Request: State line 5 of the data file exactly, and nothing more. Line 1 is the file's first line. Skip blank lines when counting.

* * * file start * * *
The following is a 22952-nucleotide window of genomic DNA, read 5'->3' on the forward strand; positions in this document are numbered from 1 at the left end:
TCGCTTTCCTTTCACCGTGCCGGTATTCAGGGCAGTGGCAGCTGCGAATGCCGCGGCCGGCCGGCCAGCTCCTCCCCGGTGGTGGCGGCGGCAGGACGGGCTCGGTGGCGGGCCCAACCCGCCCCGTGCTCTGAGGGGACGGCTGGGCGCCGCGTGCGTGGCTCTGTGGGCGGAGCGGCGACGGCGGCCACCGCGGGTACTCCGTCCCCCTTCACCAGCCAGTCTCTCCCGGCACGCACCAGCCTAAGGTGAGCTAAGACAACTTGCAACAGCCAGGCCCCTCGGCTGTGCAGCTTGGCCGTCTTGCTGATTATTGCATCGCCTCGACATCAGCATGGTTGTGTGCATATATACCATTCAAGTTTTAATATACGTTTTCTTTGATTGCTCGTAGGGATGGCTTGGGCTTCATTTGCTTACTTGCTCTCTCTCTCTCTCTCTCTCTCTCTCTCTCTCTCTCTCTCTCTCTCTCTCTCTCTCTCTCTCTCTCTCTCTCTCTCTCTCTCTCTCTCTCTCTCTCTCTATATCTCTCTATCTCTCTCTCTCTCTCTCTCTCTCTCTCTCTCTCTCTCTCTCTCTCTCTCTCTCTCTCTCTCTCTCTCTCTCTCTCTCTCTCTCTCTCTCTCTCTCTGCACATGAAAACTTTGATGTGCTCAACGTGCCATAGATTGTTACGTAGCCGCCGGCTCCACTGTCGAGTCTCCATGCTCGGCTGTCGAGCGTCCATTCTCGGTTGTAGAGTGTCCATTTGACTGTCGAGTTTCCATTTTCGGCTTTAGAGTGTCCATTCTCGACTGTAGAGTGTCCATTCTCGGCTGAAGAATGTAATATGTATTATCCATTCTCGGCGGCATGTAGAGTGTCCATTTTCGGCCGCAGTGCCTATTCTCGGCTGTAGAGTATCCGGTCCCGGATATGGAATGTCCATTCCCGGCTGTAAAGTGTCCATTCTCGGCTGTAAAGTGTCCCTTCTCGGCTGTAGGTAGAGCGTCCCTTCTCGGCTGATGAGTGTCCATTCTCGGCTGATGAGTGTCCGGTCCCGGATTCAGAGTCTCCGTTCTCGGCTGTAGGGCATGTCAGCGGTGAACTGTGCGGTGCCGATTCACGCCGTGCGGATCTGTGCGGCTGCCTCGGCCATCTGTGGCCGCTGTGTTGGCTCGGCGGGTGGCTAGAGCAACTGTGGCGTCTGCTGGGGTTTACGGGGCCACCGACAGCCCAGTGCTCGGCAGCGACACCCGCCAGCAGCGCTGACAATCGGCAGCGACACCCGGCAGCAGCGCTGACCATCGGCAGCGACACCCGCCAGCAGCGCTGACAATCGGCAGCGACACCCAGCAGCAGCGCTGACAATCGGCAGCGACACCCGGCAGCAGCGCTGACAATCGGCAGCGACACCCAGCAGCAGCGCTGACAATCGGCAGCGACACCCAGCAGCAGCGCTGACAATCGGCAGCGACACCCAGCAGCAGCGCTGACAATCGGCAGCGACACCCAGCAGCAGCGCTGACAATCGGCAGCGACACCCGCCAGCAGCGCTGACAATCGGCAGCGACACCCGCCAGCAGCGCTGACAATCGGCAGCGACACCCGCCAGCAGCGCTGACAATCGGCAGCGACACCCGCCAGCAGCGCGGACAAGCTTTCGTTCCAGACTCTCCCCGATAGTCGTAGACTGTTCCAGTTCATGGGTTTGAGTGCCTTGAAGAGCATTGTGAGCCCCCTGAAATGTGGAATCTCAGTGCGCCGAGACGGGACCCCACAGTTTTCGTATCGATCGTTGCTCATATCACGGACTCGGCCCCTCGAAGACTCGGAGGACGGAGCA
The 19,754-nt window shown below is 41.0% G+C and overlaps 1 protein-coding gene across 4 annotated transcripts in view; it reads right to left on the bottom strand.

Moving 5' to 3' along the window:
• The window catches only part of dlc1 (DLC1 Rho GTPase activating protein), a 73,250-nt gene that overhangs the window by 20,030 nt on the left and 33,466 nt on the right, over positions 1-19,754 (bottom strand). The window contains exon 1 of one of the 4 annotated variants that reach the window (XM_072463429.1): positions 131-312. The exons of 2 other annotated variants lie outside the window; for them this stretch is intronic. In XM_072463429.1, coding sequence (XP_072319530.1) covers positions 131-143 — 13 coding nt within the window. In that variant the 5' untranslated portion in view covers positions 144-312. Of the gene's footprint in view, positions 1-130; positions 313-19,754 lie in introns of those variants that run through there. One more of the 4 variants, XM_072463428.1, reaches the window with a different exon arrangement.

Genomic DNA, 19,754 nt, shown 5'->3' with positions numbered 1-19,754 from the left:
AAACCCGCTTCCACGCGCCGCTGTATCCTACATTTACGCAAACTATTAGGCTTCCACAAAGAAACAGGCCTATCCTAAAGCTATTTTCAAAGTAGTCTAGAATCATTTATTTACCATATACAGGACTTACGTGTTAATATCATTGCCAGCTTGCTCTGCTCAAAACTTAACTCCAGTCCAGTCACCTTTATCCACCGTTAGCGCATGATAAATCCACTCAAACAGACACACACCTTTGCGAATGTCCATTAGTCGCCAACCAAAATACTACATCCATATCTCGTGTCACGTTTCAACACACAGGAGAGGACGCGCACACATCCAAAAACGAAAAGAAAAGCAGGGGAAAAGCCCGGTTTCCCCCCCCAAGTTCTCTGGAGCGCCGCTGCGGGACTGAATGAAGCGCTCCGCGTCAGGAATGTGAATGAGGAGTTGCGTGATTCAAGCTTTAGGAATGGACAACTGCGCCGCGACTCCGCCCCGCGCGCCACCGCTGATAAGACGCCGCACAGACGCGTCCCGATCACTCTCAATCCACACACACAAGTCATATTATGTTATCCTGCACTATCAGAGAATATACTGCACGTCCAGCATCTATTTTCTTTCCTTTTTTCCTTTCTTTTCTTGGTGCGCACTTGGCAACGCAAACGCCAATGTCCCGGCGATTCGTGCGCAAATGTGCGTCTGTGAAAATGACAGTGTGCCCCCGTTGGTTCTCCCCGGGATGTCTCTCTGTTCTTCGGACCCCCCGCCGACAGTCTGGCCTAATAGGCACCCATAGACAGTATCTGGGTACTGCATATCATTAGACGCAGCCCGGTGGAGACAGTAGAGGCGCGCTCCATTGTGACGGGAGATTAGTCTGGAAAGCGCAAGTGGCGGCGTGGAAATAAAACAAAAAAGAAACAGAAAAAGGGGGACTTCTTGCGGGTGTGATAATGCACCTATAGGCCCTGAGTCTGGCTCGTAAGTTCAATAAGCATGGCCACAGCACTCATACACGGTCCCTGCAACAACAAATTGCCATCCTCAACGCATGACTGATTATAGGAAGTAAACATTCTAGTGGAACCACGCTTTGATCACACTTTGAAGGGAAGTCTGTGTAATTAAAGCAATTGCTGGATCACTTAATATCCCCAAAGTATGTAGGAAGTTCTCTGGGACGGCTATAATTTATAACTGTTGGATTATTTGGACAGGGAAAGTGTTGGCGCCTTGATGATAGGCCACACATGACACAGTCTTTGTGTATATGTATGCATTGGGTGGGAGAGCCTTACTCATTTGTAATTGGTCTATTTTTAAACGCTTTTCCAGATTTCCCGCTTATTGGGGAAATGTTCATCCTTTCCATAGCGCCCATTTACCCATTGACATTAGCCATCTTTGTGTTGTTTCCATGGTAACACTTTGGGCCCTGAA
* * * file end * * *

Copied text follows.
• The window catches only part of dlc1 (DLC1 Rho GTPase activating protein), a 73,250-nt gene that overhangs the window by 20,030 nt on the left and 33,466 nt on the right, over positions 1-19,754 (bottom strand). The window contains exon 1 of one of the 4 annotated variants that reach the window (XM_072463429.1): positions 131-312. The exons of 2 other annotated variants lie outside the window; for them this stretch is intronic. In XM_072463429.1, coding sequence (XP_072319530.1) covers positions 131-143 — 13 coding nt within the window. In that variant the 5' untranslated portion in view covers positions 144-312. Of the gene's footprint in view, positions 1-130; positions 313-19,754 lie in introns of those variants that run through there. One more of the 4 variants, XM_072463428.1, reaches the window with a different exon arrangement.